Documenting Silences in “A Meditation on Tongues”
One of the most exquisite aspects of Marlon Riggs’ iconic 1989 experimental film Tongues Untied, which explores Black gay male subjecthood at the height of the AIDS crisis, is the delicateness with which it deals with silence. The camera’s gaze lingers on faces– individual masks of stoicism or traded glances among pairs; anonymous or else recognizable ones like the legendary vogue dancer Willi Ninja’s– while in the background, we hear the low and resolute narration of Riggs or poet Essex Hemphill, or a heartbeat, or nothing at all.
The silence of the film imparts many things. It protects its subjects from disclosure and traffics in the forms of communication that exist beyond language. It captures willful public ignorance on matters of racism and homophobia. And it articulates affects that stand outside of language entirely, like pain, rage, longing, ecstasy, a love that dare not speak its name, abjection and sublimity. In the words of the original, as repeated by the dancers of “A Meditation on Tongues” at the ODC Theater, silence is a way to grin and bear… silence is my shield; it crushes… silence is my cloak.
Sage Ni’Ja Whitson’s “A Meditation on Tongues” treads lightly through the worldmaking of its film inspiration, capturing its affective landscape with those sublime silences and lines of poetry, like breath, sounding through darkness. The work begins as an inchoate procession through ephemeral queer spaces. First, we crowd the perimeter of the ODC commons lobby, where a tall figure in a skeletal Halloween mask, never named, vogues for us exuberantly. Then, we line the dark sidewalk outside to witness a moment of wordless intimacy between Whitson and collaborator Kirsten Davis, who press their faces together. Finally, we enter the theater through a side door following our guides, who recite the iconic line from Riggs’ film on the art of “snap-ology”: precision, pacing, placement, poise.
From there, it is a duet of urgent spoken word and motion: Whitson and Davis embody the voices and choice lines of the film while giving new physical meaning to its content. Brother to brother, brother to brother. The finger snapping becomes an intricate handshake evoking that socially sanctioned hypermasculine greeting, which continues on into a complex duet of grounded postmodern movement. I cannot go home as who I am. Whitson kneels in quiet prayer facing the theater’s brick wall. Tongues twisted so tight they entangle in my mind. Davis lies on their front in a crucifix shape, then lengthens and elevates their head and arms upward into graceful flight. When I die, honey child, my angels will be tall Black drag queens. Whitson makes their way backwards, fragilely, down the steps of the raked auditorium, treading into the unknown.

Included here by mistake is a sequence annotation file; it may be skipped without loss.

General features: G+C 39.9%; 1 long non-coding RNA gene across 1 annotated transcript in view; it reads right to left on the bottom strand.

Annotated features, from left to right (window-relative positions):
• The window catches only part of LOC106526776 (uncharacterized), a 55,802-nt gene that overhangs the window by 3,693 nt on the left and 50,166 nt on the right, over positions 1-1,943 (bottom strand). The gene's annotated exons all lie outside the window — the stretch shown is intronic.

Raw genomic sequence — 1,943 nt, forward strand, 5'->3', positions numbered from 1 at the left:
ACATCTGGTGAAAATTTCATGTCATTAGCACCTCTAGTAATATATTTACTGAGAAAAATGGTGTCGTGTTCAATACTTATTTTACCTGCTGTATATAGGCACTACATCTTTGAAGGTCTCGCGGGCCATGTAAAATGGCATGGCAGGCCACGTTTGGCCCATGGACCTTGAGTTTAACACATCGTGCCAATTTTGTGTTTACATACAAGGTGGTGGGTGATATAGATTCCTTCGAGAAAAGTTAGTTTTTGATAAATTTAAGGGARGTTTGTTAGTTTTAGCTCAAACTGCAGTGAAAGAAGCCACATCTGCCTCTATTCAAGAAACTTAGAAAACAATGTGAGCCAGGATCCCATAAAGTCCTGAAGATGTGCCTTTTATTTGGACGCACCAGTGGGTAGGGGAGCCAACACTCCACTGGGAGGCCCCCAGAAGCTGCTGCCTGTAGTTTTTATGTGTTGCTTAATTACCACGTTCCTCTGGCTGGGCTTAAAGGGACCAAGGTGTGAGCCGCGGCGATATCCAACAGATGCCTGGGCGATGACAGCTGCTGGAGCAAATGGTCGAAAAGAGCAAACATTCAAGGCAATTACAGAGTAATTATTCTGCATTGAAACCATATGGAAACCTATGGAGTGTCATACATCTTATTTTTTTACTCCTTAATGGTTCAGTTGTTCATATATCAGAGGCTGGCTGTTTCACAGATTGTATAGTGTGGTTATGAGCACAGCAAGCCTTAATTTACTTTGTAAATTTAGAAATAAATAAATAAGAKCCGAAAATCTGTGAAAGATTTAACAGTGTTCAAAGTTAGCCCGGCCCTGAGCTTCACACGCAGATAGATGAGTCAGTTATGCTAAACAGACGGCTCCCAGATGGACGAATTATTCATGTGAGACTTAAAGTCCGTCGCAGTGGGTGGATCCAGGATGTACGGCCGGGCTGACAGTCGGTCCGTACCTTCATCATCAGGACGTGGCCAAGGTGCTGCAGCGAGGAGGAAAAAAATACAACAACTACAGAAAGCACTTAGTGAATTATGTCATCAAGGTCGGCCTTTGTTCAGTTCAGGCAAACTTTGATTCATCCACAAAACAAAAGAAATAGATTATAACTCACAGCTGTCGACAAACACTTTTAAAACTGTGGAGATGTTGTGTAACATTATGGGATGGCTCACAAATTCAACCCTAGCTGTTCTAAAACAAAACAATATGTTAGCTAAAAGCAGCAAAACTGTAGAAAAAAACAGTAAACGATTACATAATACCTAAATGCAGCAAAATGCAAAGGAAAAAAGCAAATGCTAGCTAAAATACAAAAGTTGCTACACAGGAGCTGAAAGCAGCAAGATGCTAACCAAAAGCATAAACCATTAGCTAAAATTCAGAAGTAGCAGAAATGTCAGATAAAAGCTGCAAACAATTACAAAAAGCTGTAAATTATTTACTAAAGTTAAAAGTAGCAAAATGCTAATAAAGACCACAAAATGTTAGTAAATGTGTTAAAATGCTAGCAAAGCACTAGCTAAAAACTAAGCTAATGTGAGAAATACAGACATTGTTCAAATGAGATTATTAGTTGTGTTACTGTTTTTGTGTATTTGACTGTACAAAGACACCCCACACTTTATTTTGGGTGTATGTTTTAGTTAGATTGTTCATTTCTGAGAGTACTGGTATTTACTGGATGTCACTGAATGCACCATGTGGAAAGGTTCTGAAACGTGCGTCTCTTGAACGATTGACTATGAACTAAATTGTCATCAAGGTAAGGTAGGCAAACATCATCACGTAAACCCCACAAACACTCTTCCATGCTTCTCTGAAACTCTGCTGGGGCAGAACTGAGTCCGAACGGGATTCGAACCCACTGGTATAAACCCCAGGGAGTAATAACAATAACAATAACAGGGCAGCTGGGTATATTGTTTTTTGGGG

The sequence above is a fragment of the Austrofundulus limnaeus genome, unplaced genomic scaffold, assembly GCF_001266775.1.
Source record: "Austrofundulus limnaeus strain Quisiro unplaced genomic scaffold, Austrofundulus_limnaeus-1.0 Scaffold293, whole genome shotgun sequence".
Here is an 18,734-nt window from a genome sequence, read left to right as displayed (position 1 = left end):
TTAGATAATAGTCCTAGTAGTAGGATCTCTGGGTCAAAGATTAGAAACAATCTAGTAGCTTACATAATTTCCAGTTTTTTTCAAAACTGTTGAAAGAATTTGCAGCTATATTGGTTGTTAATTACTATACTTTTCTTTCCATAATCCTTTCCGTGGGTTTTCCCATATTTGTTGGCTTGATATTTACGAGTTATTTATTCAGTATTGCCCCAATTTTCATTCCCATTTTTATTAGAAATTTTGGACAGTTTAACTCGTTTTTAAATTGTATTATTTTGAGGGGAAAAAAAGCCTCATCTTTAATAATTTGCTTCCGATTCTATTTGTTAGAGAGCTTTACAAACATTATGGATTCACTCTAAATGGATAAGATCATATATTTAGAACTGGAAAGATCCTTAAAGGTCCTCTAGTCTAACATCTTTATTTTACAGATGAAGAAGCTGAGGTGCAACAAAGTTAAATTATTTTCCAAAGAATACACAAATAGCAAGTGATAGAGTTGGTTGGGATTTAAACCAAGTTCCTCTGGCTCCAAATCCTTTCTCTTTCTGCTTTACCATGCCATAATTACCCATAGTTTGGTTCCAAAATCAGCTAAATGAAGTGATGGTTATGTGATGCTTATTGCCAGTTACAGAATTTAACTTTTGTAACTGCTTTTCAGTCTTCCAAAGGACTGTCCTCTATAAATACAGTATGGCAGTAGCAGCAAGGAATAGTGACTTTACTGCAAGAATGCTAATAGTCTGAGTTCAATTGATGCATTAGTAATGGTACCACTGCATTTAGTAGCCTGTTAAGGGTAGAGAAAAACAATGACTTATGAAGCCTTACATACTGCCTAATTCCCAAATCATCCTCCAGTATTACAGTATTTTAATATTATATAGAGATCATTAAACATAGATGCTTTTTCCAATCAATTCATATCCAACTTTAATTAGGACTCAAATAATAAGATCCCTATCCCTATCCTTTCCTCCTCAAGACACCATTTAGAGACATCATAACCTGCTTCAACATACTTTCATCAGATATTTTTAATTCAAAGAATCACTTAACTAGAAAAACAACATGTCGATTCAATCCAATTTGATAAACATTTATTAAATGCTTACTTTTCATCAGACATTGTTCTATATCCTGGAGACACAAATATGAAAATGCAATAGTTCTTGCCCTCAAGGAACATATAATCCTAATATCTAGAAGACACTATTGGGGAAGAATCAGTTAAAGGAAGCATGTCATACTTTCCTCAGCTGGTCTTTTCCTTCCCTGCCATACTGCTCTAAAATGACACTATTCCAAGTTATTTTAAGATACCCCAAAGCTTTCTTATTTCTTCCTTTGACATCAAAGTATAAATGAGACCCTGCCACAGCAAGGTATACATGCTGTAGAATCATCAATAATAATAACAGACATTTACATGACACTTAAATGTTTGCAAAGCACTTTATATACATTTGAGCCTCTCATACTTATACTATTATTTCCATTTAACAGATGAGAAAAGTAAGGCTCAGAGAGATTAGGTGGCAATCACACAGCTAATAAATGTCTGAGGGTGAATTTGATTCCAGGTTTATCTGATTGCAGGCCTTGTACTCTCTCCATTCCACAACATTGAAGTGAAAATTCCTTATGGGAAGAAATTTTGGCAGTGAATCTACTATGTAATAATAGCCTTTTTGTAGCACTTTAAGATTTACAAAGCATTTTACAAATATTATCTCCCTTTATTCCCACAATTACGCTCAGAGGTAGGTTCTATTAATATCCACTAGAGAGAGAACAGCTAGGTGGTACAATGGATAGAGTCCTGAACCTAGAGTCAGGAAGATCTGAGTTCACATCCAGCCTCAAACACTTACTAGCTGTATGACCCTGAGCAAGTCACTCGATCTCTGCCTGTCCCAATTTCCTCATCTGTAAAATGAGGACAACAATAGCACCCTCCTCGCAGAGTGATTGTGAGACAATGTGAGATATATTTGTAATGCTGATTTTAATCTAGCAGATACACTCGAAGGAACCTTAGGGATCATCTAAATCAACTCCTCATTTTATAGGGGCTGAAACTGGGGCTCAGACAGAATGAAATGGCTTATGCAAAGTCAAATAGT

Throughout the dance, one speaks while the other moves, and thus they conjure a fleet of spirits like the documentary itself. But in this sense, they also never intervene in each other’s monologues, whether spoken or danced: rather, they walk past each other, acting alone, coexisting, only occasionally witnessing. In one poignant moment, Davis writhes and chokes on the floor in a humbling pain while Whitson serenely anoints them with blown bubbles. What is it we see in each other that makes us avert our eyes so quickly?, Riggs asks in the film. Do we turn away from each other in order to not see our collective anger and sadness?
“Meditation” responds to Tongues Untied as a document of Black gay life and death in the way a dancer knows how: through physical navigations of its themes. It creates affinity across queer subjecthoods by giving new voice and body to the spectral characters of the film, in that the original’s cis-male perspectives are retold through these dancers’ own genderqueer forms. In interviews Whitson speaks to the urgency of this intervention in their effort to re-vision Tongues Untied due to the “still-present absence” and “invisibility of gender-nonconforming and lesbian bodies” in the discourse surrounding intersections between racism and homophobia. In this way, “A Meditation on Tongues” utilizes live performance’s insistence on the presence of the body to insist on the presence of these bodies, and thus fill one unexamined silence of Tongues Untied.
We might choose to consider another absent presence in the spectral conjuring of “A Meditation on Tongues,” which is the rootedness of its subject matter in the Bay Area, even as it has traveled across stages over the years. Riggs lived for over a decade in Oakland; he studied and then taught at Berkeley, and today his archives are housed nearby in the Stanford University Libraries. “A Meditation on Tongues” invites us to revisit this landscape as itself made up of Black and queer space– on this street corner, in that familiar entryway. And it trains the ear to the many forms silence takes, from deafening absence to the exquisite failure of words.
Sariel Golomb is an Oakland-based dancer, writer, and PhD candidate in Theater & Performance Studies at Stanford University.